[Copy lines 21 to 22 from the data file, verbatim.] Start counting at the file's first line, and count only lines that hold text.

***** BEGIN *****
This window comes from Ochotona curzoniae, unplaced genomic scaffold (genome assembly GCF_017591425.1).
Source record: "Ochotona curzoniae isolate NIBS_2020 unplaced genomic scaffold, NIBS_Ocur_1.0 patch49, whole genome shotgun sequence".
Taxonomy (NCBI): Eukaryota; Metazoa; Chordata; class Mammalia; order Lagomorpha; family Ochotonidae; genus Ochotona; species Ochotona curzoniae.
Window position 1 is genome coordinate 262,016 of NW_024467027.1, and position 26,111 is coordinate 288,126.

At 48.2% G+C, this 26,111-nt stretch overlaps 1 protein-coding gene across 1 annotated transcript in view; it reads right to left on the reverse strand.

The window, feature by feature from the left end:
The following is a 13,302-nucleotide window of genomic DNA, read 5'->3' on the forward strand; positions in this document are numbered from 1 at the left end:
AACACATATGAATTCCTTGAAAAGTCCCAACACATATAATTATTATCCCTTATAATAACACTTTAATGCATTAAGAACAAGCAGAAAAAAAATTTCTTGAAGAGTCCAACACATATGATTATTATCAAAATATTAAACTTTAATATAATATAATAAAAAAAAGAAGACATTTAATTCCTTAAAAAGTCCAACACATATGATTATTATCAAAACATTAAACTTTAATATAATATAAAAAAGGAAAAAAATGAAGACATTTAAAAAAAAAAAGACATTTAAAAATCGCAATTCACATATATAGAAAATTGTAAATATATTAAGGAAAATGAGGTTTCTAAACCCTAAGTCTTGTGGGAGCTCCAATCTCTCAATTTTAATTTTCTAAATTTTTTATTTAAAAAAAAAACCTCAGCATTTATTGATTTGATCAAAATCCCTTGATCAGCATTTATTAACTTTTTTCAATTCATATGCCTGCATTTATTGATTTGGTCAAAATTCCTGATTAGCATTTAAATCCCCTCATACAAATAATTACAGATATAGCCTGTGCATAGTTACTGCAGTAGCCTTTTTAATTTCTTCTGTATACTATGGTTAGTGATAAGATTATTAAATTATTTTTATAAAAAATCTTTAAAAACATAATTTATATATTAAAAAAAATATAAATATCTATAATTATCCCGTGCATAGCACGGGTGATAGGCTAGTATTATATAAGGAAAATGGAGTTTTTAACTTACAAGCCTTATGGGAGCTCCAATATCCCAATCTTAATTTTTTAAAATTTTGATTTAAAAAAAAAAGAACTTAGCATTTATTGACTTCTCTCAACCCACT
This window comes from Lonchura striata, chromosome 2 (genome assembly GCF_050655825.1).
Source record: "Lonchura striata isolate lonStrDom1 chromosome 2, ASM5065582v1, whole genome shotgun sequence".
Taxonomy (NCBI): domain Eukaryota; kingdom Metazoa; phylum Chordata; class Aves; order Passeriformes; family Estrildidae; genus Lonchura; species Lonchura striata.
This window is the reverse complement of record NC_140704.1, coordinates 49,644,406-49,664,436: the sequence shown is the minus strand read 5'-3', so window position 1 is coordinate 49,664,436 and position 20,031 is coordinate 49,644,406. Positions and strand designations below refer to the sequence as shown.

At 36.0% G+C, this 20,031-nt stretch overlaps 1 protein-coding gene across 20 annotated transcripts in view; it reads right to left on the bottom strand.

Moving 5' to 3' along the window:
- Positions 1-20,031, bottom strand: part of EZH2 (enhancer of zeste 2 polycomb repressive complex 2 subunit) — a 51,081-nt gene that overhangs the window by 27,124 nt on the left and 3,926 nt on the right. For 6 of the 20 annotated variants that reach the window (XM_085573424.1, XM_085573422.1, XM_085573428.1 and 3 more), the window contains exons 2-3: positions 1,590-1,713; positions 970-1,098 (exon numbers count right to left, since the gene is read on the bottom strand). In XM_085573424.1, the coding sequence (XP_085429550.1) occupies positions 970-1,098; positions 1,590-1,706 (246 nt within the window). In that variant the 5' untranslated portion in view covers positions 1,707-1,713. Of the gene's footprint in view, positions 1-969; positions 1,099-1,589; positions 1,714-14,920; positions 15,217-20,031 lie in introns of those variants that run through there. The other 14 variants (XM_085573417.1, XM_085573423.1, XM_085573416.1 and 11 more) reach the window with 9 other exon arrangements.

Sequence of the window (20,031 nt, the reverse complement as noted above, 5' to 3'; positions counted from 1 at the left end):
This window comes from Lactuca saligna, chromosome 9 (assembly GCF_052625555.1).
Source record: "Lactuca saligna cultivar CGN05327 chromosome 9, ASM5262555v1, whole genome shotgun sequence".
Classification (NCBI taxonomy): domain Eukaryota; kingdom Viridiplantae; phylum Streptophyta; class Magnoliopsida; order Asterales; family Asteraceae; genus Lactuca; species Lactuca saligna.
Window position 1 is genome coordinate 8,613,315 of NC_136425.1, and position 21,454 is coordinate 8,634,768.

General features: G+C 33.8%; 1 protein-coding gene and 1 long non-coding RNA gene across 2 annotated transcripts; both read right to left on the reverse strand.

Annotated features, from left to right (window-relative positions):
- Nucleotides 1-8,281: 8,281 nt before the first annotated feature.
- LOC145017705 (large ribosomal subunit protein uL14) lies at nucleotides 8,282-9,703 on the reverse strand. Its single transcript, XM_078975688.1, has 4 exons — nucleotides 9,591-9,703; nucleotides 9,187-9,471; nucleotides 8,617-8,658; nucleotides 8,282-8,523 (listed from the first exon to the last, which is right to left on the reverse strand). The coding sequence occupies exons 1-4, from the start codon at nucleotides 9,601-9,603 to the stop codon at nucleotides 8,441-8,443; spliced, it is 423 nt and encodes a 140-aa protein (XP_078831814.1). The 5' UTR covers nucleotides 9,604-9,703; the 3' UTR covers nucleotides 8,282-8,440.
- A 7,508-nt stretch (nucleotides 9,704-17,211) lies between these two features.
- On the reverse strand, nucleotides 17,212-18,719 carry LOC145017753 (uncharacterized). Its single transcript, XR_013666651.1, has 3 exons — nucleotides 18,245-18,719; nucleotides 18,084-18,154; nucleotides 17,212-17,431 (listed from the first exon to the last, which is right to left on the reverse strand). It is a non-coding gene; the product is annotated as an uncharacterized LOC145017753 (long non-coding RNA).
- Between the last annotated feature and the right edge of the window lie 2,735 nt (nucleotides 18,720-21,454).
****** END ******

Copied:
General features: G+C 33.8%; 1 protein-coding gene and 1 long non-coding RNA gene across 2 annotated transcripts; both read right to left on the reverse strand.

Annotated features, from left to right (window-relative positions):